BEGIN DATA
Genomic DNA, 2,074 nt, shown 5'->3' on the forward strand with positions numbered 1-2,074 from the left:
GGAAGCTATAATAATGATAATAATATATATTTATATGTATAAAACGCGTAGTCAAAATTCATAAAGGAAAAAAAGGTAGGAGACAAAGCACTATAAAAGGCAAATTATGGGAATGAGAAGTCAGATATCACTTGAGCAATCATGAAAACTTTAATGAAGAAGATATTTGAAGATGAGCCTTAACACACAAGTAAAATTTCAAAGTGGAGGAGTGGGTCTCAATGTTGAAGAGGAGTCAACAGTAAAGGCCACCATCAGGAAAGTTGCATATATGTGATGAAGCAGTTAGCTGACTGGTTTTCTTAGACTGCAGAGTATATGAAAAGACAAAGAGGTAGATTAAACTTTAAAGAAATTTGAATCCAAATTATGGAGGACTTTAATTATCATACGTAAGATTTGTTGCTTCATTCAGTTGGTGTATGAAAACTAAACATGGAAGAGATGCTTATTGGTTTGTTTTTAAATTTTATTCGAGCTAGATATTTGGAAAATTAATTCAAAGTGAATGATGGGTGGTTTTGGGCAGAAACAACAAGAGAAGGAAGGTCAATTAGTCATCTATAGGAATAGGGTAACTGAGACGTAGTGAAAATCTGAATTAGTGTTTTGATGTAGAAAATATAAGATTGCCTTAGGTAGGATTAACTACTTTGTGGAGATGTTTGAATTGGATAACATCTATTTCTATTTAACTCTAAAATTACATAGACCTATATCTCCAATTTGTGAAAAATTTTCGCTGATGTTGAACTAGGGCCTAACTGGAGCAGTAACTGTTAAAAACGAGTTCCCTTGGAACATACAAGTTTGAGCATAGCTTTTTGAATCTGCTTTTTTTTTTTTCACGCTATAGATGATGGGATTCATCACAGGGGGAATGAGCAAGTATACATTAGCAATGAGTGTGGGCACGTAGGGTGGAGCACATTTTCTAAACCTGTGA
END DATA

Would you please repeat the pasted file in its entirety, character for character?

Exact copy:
Genomic DNA, 2,074 nt, shown 5'->3' on the forward strand with positions numbered 1-2,074 from the left:
GGAAGCTATAATAATGATAATAATATATATTTATATGTATAAAACGCGTAGTCAAAATTCATAAAGGAAAAAAAGGTAGGAGACAAAGCACTATAAAAGGCAAATTATGGGAATGAGAAGTCAGATATCACTTGAGCAATCATGAAAACTTTAATGAAGAAGATATTTGAAGATGAGCCTTAACACACAAGTAAAATTTCAAAGTGGAGGAGTGGGTCTCAATGTTGAAGAGGAGTCAACAGTAAAGGCCACCATCAGGAAAGTTGCATATATGTGATGAAGCAGTTAGCTGACTGGTTTTCTTAGACTGCAGAGTATATGAAAAGACAAAGAGGTAGATTAAACTTTAAAGAAATTTGAATCCAAATTATGGAGGACTTTAATTATCATACGTAAGATTTGTTGCTTCATTCAGTTGGTGTATGAAAACTAAACATGGAAGAGATGCTTATTGGTTTGTTTTTAAATTTTATTCGAGCTAGATATTTGGAAAATTAATTCAAAGTGAATGATGGGTGGTTTTGGGCAGAAACAACAAGAGAAGGAAGGTCAATTAGTCATCTATAGGAATAGGGTAACTGAGACGTAGTGAAAATCTGAATTAGTGTTTTGATGTAGAAAATATAAGATTGCCTTAGGTAGGATTAACTACTTTGTGGAGATGTTTGAATTGGATAACATCTATTTCTATTTAACTCTAAAATTACATAGACCTATATCTCCAATTTGTGAAAAATTTTCGCTGATGTTGAACTAGGGCCTAACTGGAGCAGTAACTGTTAAAAACGAGTTCCCTTGGAACATACAAGTTTGAGCATAGCTTTTTGAATCTGCTTTTTTTTTTTTCACGCTATAGATGATGGGATTCATCACAGGGGGAATGAGCAAGTATACATTAGCAATGAGTGTGGGCACGTAGGGTGGAGCACATTTTCTAAACCTGTGA